Although we haven’t gone through an entire “upgrade cycle” since July 2014, when we first rounded up your top ultra-affordable Android tablet options, the seven-name list from ten months ago feels dated enough.
It’s time we revisited and revised it therefore, expanding the “magnificent seven” to a “grandiose ten”, as the market greatly diversified and grew in size bolstered by a free fall of premium, extravagantly priced models, iPads included.
As “traditional” PCs, particularly laptops and mini-laptops, slowly but steadily recover their mainstream charm, the demand for not-very-compact, bulky yet unproductive 10-inch+ slates dwindles. Meanwhile, 7 and 8 inchers need crystal-clear distinguishing features and functions to survive. Namely, extreme affordability and respectable bang for buck.
Without further ado, we give you the world’s best sub-$150 Android tablets widely available stateside today, ordered by their current Amazon price tags:
- Fire HD 7 – $139 with special offers and 8 GB storage
- Acer Iconia One 8 B1-810 – $135
- Asus MeMo Pad 7 ME176CX – $125
- LG G Pad 7.0 – $122 LTE unlocked; $135 international Wi-Fi-only; $100 and up at AT&T
- Dell Venue 8 – $119
- Dell Venue 7 – $119
- Lenovo Tab 2 A7-30 – $99.99
- Amazon Fire HD 6 – $99
- Toshiba Excite Go – $87
- Asus MeMo Pad 7 ME170CX – $80
One of the newest entries in this competitive niche, the 800p 7-inch Fire isn’t exactly dirt-cheap. Not if you want to “locally” hoard a few movies and a couple of gigs of music, with the 16 GB non-microSD-supporting configuration starting at $159.
Another major flaw is Amazon’s awkward Android fork, devoid of all Google services and apps. On the plus side, you get a surprisingly fast quad-core processor clocked at up to 1.5 GHz and decent 8-hour battery.
Larger than most of our low-cost contenders, at 8 inches, the Iconia One 8 is hardly a looker, but it’s reasonably slim and light, weighing 12 ounces while measuring 0.33 inches in depth. 16 GB internal storage is really the best you can hope for so close to a Benjamin, and the 5 MP rear-facing camera should produce above-average stills.
Of course, KitKat runs the software show, and a Lollipop update is but a distant dream. Also, the quad-core 1.33 GHz Intel Atom Z3735G doesn’t quite qualify as a powerhouse. Even by mid-range standards.
Our first returning title challenger from last year lost some of its pizazz lately, sticking to the age-old KitKat guns when so many rookies retaliate with Lollipop bombs. At the end of the day however, the HD 7 incher doesn’t show its advanced age, perhaps needing an additional $25 or so trim to clear up remaining stocks once and for all.
Can you imagine, scoring a 16 GB tab with quad-core Intel Atom inside, 1 GB RAM and 8-hour juice in exchange for a measly Benjamin?
Did anybody say Lollipop? Ah, yes, the smallest G Pad to date delivers Android 5.0 goodies, at least “internationally”, whereas the US AT&T-usable cellular version is so inexpensive, you’ll forget it’s still on 4.4.
Other fortes? Well, the 1,280 x 800 pix res panel is sharp albeit it’s beginning to feel like a given, and the quad-core 1.2 GHz Snapdragon 400 chip should easily outpace previous-generation Atoms.
Once upon a time up for grabs at $200, the “newest version” of Dell’s entry-level Venue 8 (read sans 3D camera gimmicks) takes the cake with a vibrant 1,920 x 1,200 display. It’s as simple as this – if you’re looking for the cheapest on-the-go Netflix streamer, look no more.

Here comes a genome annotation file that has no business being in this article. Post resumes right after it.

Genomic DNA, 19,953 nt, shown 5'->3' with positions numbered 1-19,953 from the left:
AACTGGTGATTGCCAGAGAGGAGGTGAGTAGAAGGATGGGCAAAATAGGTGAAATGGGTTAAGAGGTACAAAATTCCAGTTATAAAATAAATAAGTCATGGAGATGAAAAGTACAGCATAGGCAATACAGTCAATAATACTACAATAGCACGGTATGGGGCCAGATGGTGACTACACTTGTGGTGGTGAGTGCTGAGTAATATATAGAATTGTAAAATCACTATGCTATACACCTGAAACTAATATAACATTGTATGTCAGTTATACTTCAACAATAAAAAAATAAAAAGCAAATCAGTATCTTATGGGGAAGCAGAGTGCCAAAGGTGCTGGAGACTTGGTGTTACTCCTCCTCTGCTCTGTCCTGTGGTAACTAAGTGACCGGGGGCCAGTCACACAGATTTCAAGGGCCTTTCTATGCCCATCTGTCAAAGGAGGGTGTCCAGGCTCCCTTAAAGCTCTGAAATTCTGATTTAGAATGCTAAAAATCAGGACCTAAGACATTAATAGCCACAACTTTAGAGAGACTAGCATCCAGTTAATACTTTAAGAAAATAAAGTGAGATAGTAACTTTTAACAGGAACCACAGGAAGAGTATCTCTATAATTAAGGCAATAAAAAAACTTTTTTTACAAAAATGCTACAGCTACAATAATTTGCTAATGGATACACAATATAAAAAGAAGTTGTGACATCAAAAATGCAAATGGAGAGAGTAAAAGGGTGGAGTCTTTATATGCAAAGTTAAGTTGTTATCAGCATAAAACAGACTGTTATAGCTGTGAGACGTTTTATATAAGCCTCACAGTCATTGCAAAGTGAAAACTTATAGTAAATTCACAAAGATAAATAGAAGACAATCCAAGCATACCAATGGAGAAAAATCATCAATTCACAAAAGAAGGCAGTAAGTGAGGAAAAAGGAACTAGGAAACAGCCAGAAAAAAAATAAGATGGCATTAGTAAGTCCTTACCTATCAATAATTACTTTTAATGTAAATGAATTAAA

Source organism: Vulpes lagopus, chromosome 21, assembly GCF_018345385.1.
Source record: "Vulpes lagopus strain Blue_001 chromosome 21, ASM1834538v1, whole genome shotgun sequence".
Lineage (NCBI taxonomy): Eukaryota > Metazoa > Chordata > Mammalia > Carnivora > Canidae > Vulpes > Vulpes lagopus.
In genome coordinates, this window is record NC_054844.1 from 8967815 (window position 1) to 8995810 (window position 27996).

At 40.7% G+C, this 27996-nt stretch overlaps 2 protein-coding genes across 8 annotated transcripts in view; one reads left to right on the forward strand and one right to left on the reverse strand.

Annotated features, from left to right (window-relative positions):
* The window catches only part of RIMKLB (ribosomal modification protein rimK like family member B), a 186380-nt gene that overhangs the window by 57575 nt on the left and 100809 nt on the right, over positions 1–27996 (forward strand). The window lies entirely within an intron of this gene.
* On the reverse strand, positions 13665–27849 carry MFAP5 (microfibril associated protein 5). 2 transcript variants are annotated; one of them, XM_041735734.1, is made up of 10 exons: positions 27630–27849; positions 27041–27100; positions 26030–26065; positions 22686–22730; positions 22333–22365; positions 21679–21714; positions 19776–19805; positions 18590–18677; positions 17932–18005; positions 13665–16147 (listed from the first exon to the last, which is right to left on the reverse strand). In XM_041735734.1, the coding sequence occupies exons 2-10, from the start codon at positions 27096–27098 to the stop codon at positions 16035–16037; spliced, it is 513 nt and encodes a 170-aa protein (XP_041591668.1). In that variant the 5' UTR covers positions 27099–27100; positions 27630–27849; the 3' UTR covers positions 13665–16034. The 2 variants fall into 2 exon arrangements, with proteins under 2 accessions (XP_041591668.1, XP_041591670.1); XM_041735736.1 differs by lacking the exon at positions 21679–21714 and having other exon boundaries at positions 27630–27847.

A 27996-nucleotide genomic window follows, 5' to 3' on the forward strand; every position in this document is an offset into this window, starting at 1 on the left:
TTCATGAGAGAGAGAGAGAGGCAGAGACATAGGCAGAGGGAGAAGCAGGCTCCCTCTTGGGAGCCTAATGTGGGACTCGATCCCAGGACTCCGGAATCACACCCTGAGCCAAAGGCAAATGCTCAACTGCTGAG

Otherwise, the aging 8 incher is not without its share of weak points: a humble dual-core Intel Atom Z3480 SoC, Android 4.4, humdrum design.
Why in the world would a sane person pay the same amount of cash on a 7-inch HD Dell Venue as the Full HD 8 incher? It boggles the mind, which is why we’re ready to bet the Venue 7 will soon drop to $100. Maybe less. You just wait and see.
Aw yeah, now we’re talking. Welcome to the sweet, sweet land of sub-$100 Android gear. No contractual obligations, no strings attached. Just a bunch of compromises and sacrifices. For instance, flash memory here caps off at 8 gigs, so besides the pre-loaded Android 4.4 OS, you almost can’t store a thing sans bringing in a microSD card.
At least you’re allowed to add external space in the mix, and the “enhanced” Dolby audio system is certainly a nice surprise. So is the impending Lollipop makeover, respectable quad-core 1.3 GHz MediaTek CPU and 8-hour battery life. Too bad we can’t say the same about the cringe worthy 1,024 x 600 pix res screen.
Closed ecosystem, tiny footprint, no microSD, mono speaker, crappy dual cameras, chunky profile. Why bother then with the world’s only non-voice-call-enabled 6 incher? For one thing, you get a crisp 252 ppi display. Then there’s that 1.5 GHz quad-core processor also found inside the Fire HD 7. Autonomy is fairly impressive too, all things considered, at “8 hours of mixed use.”
Finally, unlimited cloud storage for Amazon content is clearly nothing to sneeze at.
Well, hello there, our old, remarkably unpretentious friend! It’s good to see you around a whole year after your formal introduction. Cheaper than ever before, no less. If only you’d make the jump to Lollipop already, and somehow improve your shoddy screen resolution.
On the bright side, quad-core Intel Atom power remains a key selling point at a fraction of the price of a Nexus 9 keyboard. Just the keyboard, you understand?
Don’t ever die on us, sweet KitKat-based, 16 GB storage-packing prince. Yes, you’re decrepit in more ways than one, and deeply flawed, what with your 1,024 x 600 WSVGA panel, dual-core 1.2 GHz Intel chipset, 2 MP rear camera, VGA front shooter and 6-hour or so pacemaker.
But you’re cheaper than a first-gen Moto E, yet can accommodate a good dozen of semi-high-quality movies for when there’s no room for the 15-inch notebook in our travel knapsack. Europe, here we come!